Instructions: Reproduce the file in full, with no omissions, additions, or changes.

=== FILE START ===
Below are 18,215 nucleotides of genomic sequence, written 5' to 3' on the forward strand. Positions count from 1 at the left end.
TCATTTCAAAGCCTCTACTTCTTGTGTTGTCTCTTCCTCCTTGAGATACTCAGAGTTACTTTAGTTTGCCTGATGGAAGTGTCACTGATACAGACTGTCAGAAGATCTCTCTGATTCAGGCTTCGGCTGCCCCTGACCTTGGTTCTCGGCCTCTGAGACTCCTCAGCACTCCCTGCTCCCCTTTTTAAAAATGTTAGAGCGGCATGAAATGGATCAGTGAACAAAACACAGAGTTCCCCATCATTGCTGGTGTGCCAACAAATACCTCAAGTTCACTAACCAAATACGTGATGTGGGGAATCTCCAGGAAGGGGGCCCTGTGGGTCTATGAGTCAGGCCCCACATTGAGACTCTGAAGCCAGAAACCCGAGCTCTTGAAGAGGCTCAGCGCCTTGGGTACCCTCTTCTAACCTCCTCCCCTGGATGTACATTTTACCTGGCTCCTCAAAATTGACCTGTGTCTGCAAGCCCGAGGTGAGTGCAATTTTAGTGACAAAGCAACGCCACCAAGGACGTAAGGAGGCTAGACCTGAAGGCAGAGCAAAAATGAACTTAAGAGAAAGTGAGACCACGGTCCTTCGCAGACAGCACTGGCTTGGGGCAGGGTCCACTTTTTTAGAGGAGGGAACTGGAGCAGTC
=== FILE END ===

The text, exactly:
Below are 18,215 nucleotides of genomic sequence, written 5' to 3' on the forward strand. Positions count from 1 at the left end.
TCATTTCAAAGCCTCTACTTCTTGTGTTGTCTCTTCCTCCTTGAGATACTCAGAGTTACTTTAGTTTGCCTGATGGAAGTGTCACTGATACAGACTGTCAGAAGATCTCTCTGATTCAGGCTTCGGCTGCCCCTGACCTTGGTTCTCGGCCTCTGAGACTCCTCAGCACTCCCTGCTCCCCTTTTTAAAAATGTTAGAGCGGCATGAAATGGATCAGTGAACAAAACACAGAGTTCCCCATCATTGCTGGTGTGCCAACAAATACCTCAAGTTCACTAACCAAATACGTGATGTGGGGAATCTCCAGGAAGGGGGCCCTGTGGGTCTATGAGTCAGGCCCCACATTGAGACTCTGAAGCCAGAAACCCGAGCTCTTGAAGAGGCTCAGCGCCTTGGGTACCCTCTTCTAACCTCCTCCCCTGGATGTACATTTTACCTGGCTCCTCAAAATTGACCTGTGTCTGCAAGCCCGAGGTGAGTGCAATTTTAGTGACAAAGCAACGCCACCAAGGACGTAAGGAGGCTAGACCTGAAGGCAGAGCAAAAATGAACTTAAGAGAAAGTGAGACCACGGTCCTTCGCAGACAGCACTGGCTTGGGGCAGGGTCCACTTTTTTAGAGGAGGGAACTGGAGCAGTC